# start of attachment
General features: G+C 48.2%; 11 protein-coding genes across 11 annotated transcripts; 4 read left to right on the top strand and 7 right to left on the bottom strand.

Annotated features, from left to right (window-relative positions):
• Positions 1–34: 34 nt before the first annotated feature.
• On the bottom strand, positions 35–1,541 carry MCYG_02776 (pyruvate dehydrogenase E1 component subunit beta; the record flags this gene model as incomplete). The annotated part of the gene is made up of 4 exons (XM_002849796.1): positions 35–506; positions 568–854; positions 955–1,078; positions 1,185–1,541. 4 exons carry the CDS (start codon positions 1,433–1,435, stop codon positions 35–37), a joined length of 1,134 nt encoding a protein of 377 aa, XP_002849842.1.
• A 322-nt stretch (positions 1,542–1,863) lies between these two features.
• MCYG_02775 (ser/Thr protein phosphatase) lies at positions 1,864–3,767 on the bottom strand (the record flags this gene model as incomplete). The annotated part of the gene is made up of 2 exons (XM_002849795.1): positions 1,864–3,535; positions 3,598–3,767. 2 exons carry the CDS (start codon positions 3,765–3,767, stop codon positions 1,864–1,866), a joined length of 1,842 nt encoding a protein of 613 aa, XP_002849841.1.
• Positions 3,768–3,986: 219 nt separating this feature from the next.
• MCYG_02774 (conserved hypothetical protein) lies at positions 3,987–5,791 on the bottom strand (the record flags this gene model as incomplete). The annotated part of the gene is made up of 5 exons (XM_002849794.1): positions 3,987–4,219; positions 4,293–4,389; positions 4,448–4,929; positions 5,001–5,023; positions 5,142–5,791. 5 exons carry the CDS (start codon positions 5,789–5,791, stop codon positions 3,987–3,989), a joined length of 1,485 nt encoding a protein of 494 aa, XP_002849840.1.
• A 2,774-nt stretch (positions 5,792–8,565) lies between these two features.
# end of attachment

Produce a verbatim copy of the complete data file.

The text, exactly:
General features: G+C 48.2%; 11 protein-coding genes across 11 annotated transcripts; 4 read left to right on the top strand and 7 right to left on the bottom strand.

Annotated features, from left to right (window-relative positions):
• Positions 1–34: 34 nt before the first annotated feature.
• On the bottom strand, positions 35–1,541 carry MCYG_02776 (pyruvate dehydrogenase E1 component subunit beta; the record flags this gene model as incomplete). The annotated part of the gene is made up of 4 exons (XM_002849796.1): positions 35–506; positions 568–854; positions 955–1,078; positions 1,185–1,541. 4 exons carry the CDS (start codon positions 1,433–1,435, stop codon positions 35–37), a joined length of 1,134 nt encoding a protein of 377 aa, XP_002849842.1.
• A 322-nt stretch (positions 1,542–1,863) lies between these two features.
• MCYG_02775 (ser/Thr protein phosphatase) lies at positions 1,864–3,767 on the bottom strand (the record flags this gene model as incomplete). The annotated part of the gene is made up of 2 exons (XM_002849795.1): positions 1,864–3,535; positions 3,598–3,767. 2 exons carry the CDS (start codon positions 3,765–3,767, stop codon positions 1,864–1,866), a joined length of 1,842 nt encoding a protein of 613 aa, XP_002849841.1.
• Positions 3,768–3,986: 219 nt separating this feature from the next.
• MCYG_02774 (conserved hypothetical protein) lies at positions 3,987–5,791 on the bottom strand (the record flags this gene model as incomplete). The annotated part of the gene is made up of 5 exons (XM_002849794.1): positions 3,987–4,219; positions 4,293–4,389; positions 4,448–4,929; positions 5,001–5,023; positions 5,142–5,791. 5 exons carry the CDS (start codon positions 5,789–5,791, stop codon positions 3,987–3,989), a joined length of 1,485 nt encoding a protein of 494 aa, XP_002849840.1.
• A 2,774-nt stretch (positions 5,792–8,565) lies between these two features.